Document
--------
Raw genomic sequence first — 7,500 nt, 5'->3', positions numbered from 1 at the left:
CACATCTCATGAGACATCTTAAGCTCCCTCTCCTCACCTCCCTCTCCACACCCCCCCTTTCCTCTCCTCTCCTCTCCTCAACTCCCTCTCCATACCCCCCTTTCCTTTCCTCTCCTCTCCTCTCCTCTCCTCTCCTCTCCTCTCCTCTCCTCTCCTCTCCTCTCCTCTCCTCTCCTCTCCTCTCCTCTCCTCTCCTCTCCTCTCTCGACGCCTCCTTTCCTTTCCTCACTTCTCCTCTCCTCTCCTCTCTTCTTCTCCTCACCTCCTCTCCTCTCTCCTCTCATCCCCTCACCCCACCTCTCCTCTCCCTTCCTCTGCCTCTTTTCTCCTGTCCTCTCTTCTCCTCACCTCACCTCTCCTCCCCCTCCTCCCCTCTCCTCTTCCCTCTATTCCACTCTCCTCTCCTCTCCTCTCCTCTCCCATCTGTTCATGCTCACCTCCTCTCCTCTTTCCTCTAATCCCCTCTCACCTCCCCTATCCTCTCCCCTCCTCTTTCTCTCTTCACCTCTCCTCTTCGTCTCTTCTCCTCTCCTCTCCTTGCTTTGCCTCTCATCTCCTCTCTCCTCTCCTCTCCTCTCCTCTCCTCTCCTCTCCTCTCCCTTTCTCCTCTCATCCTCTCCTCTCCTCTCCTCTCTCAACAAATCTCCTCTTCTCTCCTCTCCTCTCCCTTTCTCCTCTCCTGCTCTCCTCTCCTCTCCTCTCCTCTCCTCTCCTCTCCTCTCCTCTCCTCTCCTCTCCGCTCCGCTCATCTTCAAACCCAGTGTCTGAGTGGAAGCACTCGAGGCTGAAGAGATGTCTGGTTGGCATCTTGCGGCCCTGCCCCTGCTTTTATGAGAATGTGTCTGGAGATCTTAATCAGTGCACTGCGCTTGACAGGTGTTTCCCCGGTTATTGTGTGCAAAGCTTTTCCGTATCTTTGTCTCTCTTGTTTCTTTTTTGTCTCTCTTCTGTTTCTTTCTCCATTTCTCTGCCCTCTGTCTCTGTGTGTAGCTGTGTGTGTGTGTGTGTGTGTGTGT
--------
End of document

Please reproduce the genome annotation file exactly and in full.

Raw genomic sequence first — 7,500 nt, 5'->3', positions numbered from 1 at the left:
CACATCTCATGAGACATCTTAAGCTCCCTCTCCTCACCTCCCTCTCCACACCCCCCCTTTCCTCTCCTCTCCTCTCCTCAACTCCCTCTCCATACCCCCCTTTCCTTTCCTCTCCTCTCCTCTCCTCTCCTCTCCTCTCCTCTCCTCTCCTCTCCTCTCCTCTCCTCTCCTCTCCTCTCCTCTCCTCTCCTCTCCTCTCCTCTCTCGACGCCTCCTTTCCTTTCCTCACTTCTCCTCTCCTCTCCTCTCTTCTTCTCCTCACCTCCTCTCCTCTCTCCTCTCATCCCCTCACCCCACCTCTCCTCTCCCTTCCTCTGCCTCTTTTCTCCTGTCCTCTCTTCTCCTCACCTCACCTCTCCTCCCCCTCCTCCCCTCTCCTCTTCCCTCTATTCCACTCTCCTCTCCTCTCCTCTCCTCTCCCATCTGTTCATGCTCACCTCCTCTCCTCTTTCCTCTAATCCCCTCTCACCTCCCCTATCCTCTCCCCTCCTCTTTCTCTCTTCACCTCTCCTCTTCGTCTCTTCTCCTCTCCTCTCCTTGCTTTGCCTCTCATCTCCTCTCTCCTCTCCTCTCCTCTCCTCTCCTCTCCTCTCCTCTCCCTTTCTCCTCTCATCCTCTCCTCTCCTCTCCTCTCTCAACAAATCTCCTCTTCTCTCCTCTCCTCTCCCTTTCTCCTCTCCTGCTCTCCTCTCCTCTCCTCTCCTCTCCTCTCCTCTCCTCTCCTCTCCTCTCCTCTCCGCTCCGCTCATCTTCAAACCCAGTGTCTGAGTGGAAGCACTCGAGGCTGAAGAGATGTCTGGTTGGCATCTTGCGGCCCTGCCCCTGCTTTTATGAGAATGTGTCTGGAGATCTTAATCAGTGCACTGCGCTTGACAGGTGTTTCCCCGGTTATTGTGTGCAAAGCTTTTCCGTATCTTTGTCTCTCTTGTTTCTTTTTTGTCTCTCTTCTGTTTCTTTCTCCATTTCTCTGCCCTCTGTCTCTGTGTGTAGCTGTGTGTGTGTGTGTGTGTGTGTGT